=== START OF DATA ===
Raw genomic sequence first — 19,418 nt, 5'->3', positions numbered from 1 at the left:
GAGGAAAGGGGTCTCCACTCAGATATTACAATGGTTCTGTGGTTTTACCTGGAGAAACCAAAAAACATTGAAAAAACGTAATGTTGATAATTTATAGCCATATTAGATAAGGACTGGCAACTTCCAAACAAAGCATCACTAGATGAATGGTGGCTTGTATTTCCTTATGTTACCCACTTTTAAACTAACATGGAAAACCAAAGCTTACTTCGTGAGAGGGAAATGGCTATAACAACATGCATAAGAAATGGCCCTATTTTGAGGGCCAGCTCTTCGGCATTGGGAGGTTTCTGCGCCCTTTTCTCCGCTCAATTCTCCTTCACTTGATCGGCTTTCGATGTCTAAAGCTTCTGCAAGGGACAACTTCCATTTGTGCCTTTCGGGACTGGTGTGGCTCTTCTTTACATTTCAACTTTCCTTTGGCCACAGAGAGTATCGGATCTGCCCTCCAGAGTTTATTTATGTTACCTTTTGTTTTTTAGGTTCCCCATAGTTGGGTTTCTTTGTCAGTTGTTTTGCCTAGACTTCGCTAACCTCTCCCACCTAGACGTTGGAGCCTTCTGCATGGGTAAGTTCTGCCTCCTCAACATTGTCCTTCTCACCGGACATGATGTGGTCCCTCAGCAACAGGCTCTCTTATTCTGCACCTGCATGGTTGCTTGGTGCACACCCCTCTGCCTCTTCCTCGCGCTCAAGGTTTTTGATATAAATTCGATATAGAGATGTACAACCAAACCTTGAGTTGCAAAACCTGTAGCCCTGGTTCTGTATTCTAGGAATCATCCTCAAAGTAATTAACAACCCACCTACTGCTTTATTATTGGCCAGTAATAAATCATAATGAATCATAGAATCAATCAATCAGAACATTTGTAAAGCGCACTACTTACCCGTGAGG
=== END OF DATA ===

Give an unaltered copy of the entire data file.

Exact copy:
Raw genomic sequence first — 19,418 nt, 5'->3', positions numbered from 1 at the left:
GAGGAAAGGGGTCTCCACTCAGATATTACAATGGTTCTGTGGTTTTACCTGGAGAAACCAAAAAACATTGAAAAAACGTAATGTTGATAATTTATAGCCATATTAGATAAGGACTGGCAACTTCCAAACAAAGCATCACTAGATGAATGGTGGCTTGTATTTCCTTATGTTACCCACTTTTAAACTAACATGGAAAACCAAAGCTTACTTCGTGAGAGGGAAATGGCTATAACAACATGCATAAGAAATGGCCCTATTTTGAGGGCCAGCTCTTCGGCATTGGGAGGTTTCTGCGCCCTTTTCTCCGCTCAATTCTCCTTCACTTGATCGGCTTTCGATGTCTAAAGCTTCTGCAAGGGACAACTTCCATTTGTGCCTTTCGGGACTGGTGTGGCTCTTCTTTACATTTCAACTTTCCTTTGGCCACAGAGAGTATCGGATCTGCCCTCCAGAGTTTATTTATGTTACCTTTTGTTTTTTAGGTTCCCCATAGTTGGGTTTCTTTGTCAGTTGTTTTGCCTAGACTTCGCTAACCTCTCCCACCTAGACGTTGGAGCCTTCTGCATGGGTAAGTTCTGCCTCCTCAACATTGTCCTTCTCACCGGACATGATGTGGTCCCTCAGCAACAGGCTCTCTTATTCTGCACCTGCATGGTTGCTTGGTGCACACCCCTCTGCCTCTTCCTCGCGCTCAAGGTTTTTGATATAAATTCGATATAGAGATGTACAACCAAACCTTGAGTTGCAAAACCTGTAGCCCTGGTTCTGTATTCTAGGAATCATCCTCAAAGTAATTAACAACCCACCTACTGCTTTATTATTGGCCAGTAATAAATCATAATGAATCATAGAATCAATCAATCAGAACATTTGTAAAGCGCACTACTTACCCGTGAGG